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Great Famine came to see at first-hand the miseries of the people, and to offer analysis of ways forward, not all of which was either unhelpful or discourteous. The chapter also offers a brief study of the late-nineteenth-century writers who appeared unable to free themselves from feelings of insecurity and strife, and of how political uncertainty impinged so completely upon their texts. Drawing tourism developments and literary texts together, this chapter demonstrates the importance of the travel narrative form, its contribution to our political understanding of a particular period and its relevance to literary history more generally.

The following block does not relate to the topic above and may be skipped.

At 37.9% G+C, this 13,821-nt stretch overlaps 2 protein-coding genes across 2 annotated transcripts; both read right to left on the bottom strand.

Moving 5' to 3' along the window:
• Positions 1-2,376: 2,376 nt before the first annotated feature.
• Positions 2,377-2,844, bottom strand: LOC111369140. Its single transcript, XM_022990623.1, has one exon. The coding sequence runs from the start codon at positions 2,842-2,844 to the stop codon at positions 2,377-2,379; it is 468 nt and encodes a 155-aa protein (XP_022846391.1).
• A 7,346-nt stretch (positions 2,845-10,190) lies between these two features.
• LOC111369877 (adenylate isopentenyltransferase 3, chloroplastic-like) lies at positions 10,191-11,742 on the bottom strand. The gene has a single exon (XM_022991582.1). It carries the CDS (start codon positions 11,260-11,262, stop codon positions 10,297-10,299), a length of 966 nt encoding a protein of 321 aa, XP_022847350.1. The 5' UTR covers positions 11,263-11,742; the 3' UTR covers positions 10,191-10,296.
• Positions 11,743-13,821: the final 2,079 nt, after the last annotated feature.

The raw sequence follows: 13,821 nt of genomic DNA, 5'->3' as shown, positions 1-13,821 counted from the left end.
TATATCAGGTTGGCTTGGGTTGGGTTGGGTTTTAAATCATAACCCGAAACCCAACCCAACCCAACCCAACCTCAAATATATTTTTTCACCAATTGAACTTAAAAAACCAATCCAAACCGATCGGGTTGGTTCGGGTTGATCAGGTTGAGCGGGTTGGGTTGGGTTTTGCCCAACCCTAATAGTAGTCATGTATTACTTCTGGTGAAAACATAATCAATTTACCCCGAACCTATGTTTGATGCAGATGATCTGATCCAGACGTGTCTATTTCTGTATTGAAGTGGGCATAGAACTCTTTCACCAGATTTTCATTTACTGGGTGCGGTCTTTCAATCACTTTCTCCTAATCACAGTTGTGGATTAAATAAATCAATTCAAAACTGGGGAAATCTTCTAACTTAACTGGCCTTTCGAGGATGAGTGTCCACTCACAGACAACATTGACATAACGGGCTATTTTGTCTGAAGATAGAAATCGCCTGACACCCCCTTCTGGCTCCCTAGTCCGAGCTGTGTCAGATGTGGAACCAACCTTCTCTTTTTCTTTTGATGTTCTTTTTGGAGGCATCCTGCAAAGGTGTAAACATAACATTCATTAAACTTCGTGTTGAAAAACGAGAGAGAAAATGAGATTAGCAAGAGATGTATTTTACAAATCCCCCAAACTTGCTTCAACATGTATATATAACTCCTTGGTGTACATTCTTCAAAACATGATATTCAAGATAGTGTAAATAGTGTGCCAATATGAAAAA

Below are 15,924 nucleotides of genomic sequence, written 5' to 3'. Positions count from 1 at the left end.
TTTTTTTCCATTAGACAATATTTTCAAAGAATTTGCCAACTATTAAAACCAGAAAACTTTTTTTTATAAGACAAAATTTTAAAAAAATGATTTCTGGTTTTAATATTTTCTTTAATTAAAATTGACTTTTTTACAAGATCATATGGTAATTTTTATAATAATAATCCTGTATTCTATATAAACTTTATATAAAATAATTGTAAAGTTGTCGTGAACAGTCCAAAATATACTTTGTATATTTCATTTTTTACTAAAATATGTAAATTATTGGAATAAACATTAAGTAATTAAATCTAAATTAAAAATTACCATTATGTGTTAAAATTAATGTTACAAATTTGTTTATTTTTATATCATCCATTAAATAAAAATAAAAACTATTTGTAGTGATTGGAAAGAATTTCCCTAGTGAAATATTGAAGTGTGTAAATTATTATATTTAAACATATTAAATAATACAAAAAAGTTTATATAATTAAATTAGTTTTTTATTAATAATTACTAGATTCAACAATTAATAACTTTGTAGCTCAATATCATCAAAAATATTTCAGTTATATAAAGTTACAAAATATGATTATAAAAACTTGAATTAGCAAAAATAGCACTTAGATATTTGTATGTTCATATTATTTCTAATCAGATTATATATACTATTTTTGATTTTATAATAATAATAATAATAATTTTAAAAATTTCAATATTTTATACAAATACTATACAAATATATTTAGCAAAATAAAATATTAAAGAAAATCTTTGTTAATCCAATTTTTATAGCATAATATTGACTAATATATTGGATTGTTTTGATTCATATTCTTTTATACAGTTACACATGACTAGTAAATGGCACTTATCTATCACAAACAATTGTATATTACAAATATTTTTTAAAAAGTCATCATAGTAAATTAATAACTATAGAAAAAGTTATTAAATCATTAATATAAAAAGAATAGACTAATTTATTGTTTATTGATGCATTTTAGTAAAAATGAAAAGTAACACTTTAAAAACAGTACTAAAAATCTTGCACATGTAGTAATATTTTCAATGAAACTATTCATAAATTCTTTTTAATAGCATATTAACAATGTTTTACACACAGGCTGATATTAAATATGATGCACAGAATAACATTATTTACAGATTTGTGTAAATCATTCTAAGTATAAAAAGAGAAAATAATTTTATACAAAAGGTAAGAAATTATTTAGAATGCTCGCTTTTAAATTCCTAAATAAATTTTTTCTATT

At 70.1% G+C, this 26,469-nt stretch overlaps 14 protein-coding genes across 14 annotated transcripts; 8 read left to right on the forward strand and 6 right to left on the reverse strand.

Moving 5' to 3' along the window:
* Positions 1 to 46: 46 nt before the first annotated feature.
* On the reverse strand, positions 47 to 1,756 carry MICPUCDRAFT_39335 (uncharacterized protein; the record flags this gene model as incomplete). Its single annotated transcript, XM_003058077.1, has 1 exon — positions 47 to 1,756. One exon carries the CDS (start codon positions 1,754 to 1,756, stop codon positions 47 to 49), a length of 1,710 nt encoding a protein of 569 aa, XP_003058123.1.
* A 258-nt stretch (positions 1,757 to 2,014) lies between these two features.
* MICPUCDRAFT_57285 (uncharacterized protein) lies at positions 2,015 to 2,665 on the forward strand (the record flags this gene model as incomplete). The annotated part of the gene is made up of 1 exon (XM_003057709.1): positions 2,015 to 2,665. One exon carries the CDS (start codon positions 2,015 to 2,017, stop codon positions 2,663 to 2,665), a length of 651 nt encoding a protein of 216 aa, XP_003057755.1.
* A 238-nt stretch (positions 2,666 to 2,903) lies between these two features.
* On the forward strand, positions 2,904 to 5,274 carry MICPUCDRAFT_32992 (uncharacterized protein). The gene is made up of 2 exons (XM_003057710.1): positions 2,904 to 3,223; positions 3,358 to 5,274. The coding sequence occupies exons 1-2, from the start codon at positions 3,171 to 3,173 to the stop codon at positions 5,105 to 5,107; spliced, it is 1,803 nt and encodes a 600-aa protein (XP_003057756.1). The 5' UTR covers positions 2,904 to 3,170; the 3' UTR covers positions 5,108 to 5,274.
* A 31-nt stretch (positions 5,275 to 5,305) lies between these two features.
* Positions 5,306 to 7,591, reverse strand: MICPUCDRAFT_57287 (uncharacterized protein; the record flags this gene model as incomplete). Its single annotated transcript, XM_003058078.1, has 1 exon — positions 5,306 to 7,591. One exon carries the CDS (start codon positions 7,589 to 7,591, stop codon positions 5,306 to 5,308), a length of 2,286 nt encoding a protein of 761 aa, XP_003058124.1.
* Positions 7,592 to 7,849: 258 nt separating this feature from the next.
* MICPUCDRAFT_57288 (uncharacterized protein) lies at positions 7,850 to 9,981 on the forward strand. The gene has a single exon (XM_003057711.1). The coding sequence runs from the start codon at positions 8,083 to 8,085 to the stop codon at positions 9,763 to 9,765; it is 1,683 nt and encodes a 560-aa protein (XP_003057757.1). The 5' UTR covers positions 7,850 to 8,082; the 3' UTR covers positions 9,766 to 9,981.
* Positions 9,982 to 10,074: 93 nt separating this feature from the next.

While it is commonplace to associate the eighteenth-century traveller with traditional Grand Tourism, this period also witnessed the emergence of a more locally focused form of travel, sometimes described as the Home Tour. Literally cut off from continental Europe at the time of the Napoleonic wars (c.1790-1815), increasing numbers of British travellers turned to their 'own' countries from the late 1760s onwards, visiting the Peak District and the Lake District within England, while the more adventurous journeyed into Wales, and eventually towards the Scottish Highlands and Islands, as well as across the sea to Ireland. In order to give some sense of the cultural background to these developments, this essay provides a brief account of several eighteenth-century travel accounts written about Britain before moving to a fuller consideration of Irish travel, which saw sustained interest during the same decades, but an even greater emphasis after 1800. Throughout the nineteenth century, discussions concerning national identity, security, and the future political relations between these islands permeate travellers' accounts, indicating that geographical distance was not the sole criterion for determining 'strangeness'.
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